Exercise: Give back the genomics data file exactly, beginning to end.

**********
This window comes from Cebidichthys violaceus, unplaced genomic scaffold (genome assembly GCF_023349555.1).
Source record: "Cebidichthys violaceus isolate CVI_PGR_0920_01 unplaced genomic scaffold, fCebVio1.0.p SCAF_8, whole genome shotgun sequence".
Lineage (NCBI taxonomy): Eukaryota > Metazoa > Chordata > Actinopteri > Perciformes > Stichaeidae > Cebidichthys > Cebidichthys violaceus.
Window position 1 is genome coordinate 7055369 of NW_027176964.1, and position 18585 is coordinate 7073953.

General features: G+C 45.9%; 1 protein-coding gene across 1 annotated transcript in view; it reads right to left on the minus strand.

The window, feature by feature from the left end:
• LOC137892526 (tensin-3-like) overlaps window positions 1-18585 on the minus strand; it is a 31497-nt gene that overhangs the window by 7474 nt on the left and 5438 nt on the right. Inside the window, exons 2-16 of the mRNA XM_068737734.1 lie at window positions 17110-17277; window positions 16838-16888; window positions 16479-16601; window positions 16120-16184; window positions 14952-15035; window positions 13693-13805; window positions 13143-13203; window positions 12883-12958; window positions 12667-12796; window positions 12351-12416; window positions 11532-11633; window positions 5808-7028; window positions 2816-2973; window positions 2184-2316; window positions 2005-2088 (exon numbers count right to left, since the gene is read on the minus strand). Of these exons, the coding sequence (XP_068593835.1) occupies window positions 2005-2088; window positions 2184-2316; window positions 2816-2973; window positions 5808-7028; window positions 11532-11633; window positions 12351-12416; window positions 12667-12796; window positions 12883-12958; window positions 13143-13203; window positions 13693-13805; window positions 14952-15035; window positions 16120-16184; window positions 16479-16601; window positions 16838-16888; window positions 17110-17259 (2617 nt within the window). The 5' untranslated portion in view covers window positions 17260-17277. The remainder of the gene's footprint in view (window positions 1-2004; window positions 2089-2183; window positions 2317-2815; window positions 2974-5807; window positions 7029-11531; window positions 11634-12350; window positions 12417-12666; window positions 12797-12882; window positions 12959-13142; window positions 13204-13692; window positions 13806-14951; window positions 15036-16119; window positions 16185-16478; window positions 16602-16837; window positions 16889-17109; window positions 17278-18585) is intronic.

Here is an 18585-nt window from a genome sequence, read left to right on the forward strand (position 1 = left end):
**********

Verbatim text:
This window comes from Cebidichthys violaceus, unplaced genomic scaffold (genome assembly GCF_023349555.1).
Source record: "Cebidichthys violaceus isolate CVI_PGR_0920_01 unplaced genomic scaffold, fCebVio1.0.p SCAF_8, whole genome shotgun sequence".
Lineage (NCBI taxonomy): Eukaryota > Metazoa > Chordata > Actinopteri > Perciformes > Stichaeidae > Cebidichthys > Cebidichthys violaceus.
Window position 1 is genome coordinate 7055369 of NW_027176964.1, and position 18585 is coordinate 7073953.

General features: G+C 45.9%; 1 protein-coding gene across 1 annotated transcript in view; it reads right to left on the minus strand.

The window, feature by feature from the left end:
• LOC137892526 (tensin-3-like) overlaps window positions 1-18585 on the minus strand; it is a 31497-nt gene that overhangs the window by 7474 nt on the left and 5438 nt on the right. Inside the window, exons 2-16 of the mRNA XM_068737734.1 lie at window positions 17110-17277; window positions 16838-16888; window positions 16479-16601; window positions 16120-16184; window positions 14952-15035; window positions 13693-13805; window positions 13143-13203; window positions 12883-12958; window positions 12667-12796; window positions 12351-12416; window positions 11532-11633; window positions 5808-7028; window positions 2816-2973; window positions 2184-2316; window positions 2005-2088 (exon numbers count right to left, since the gene is read on the minus strand). Of these exons, the coding sequence (XP_068593835.1) occupies window positions 2005-2088; window positions 2184-2316; window positions 2816-2973; window positions 5808-7028; window positions 11532-11633; window positions 12351-12416; window positions 12667-12796; window positions 12883-12958; window positions 13143-13203; window positions 13693-13805; window positions 14952-15035; window positions 16120-16184; window positions 16479-16601; window positions 16838-16888; window positions 17110-17259 (2617 nt within the window). The 5' untranslated portion in view covers window positions 17260-17277. The remainder of the gene's footprint in view (window positions 1-2004; window positions 2089-2183; window positions 2317-2815; window positions 2974-5807; window positions 7029-11531; window positions 11634-12350; window positions 12417-12666; window positions 12797-12882; window positions 12959-13142; window positions 13204-13692; window positions 13806-14951; window positions 15036-16119; window positions 16185-16478; window positions 16602-16837; window positions 16889-17109; window positions 17278-18585) is intronic.

Here is an 18585-nt window from a genome sequence, read left to right on the forward strand (position 1 = left end):